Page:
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dc.contributor.authorFraser, Anthonyen_US
dc.contributor.authorBryer, Fionaen_US
dc.contributor.editorBarbara Garrick, Shiralee Poed, & James Skinneren_US
dc.date.accessioned2017-05-03T11:53:24Z
dc.date.available2017-05-03T11:53:24Z
dc.date.issued2009en_US
dc.date.modified2010-06-25T06:41:56Z
dc.identifier.isbn9781921214585en_US
dc.identifier.urihttp://hdl.handle.net/10072/29342
dc.description.abstractA group of four teachers working with middle tier students in one Queensland independent school took part in this case study. Two experienced primary teachers and two inexperienced secondary science teachers planned, taught, and evaluated a science unit over the period of one school term in the school's initiation phase of middle tier reform. The group did not engage in joint planning. The primary teachers and secondary teachers formed separate teaching teams. Individual teachers reviewed the unit and maintained their professional focus on planning for their students' next term. This paper presents the argument framing this interpretative case study about group, team, and individual organisational influences on normative teaching uncertainties. A follow-up study will invite the four individual teachers, after a 2-year period of working together, to reflect on their group, team, and individual experiences during that period in order to determine similarities and differences in their interpretations of group teaching context, student transitions from primary to upper secondary tiers, and science curriculum and its integration with other middle tier KLAs and in order to elicit their ideas about how future teaching groups can improve middle schooling practice in this milieu.en_US
dc.description.peerreviewedYesen_US
dc.description.publicationstatusYesen_AU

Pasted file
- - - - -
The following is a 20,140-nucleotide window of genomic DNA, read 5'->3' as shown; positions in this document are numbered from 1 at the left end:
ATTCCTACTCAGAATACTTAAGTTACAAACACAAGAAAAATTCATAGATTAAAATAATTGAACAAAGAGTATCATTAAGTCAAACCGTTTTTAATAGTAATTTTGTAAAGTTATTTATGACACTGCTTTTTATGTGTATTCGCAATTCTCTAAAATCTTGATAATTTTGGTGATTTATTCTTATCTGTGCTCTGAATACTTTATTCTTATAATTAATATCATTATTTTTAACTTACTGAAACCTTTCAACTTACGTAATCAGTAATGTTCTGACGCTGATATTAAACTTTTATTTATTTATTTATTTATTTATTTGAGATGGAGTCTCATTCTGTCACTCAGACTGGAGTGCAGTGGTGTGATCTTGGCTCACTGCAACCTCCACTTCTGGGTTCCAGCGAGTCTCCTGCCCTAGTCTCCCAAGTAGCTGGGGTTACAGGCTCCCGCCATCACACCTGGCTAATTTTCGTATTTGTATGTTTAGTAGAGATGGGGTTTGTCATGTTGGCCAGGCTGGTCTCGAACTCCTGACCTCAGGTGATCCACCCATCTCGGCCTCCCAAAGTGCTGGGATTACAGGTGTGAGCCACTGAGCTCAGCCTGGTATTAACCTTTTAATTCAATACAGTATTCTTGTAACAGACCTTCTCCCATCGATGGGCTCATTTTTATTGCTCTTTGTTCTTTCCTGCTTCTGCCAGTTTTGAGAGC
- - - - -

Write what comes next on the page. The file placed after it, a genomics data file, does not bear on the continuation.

dc.format.extent167975 bytes
dc.format.mimetypeapplication/pdf
dc.languageEnglishen_US
dc.language.isoen_AU
dc.publisherPost Presseden_US
dc.publisher.placeMt Gravatt, Brisbaneen_US
dc.publisher.urihttp://www.postpressed.com.auen_AU
dc.relation.ispartofbooktitleEducational planet shapers: Researching, hypothesising, dreaming the futureen_US
dc.relation.ispartofchapter14en_US
dc.relation.ispartofstudentpublicationNen_AU
dc.relation.ispartofpagefrom189en_US
dc.relation.ispartofpageto205en_US
dc.rights.retentionYen_AU
dc.subject.fieldofresearchCurriculum and Pedagogy Theory and Developmenten_US
dc.subject.fieldofresearchcode130202en_US
dc.titleApplying the wild triangle to teaching middle-tier science in a Queensland independent schoolen_US
dc.typeBook chapteren_US
dc.type.descriptionB1 - Book Chapters (HERDC)en_US
dc.type.codeB - Book Chaptersen_US
gro.facultyArts, Education & Law Group, School of Education and Professional Studiesen_US
gro.rights.copyrightCopyright remains with the authors 2009. For information about this monograph please refer to the publisher's website or contact the authors. The attached file is reproduced here with permission of the copyright owners for your personal use only. No further distribution permitted.en_AU
gro.date.issued2009
gro.hasfulltextFull Text


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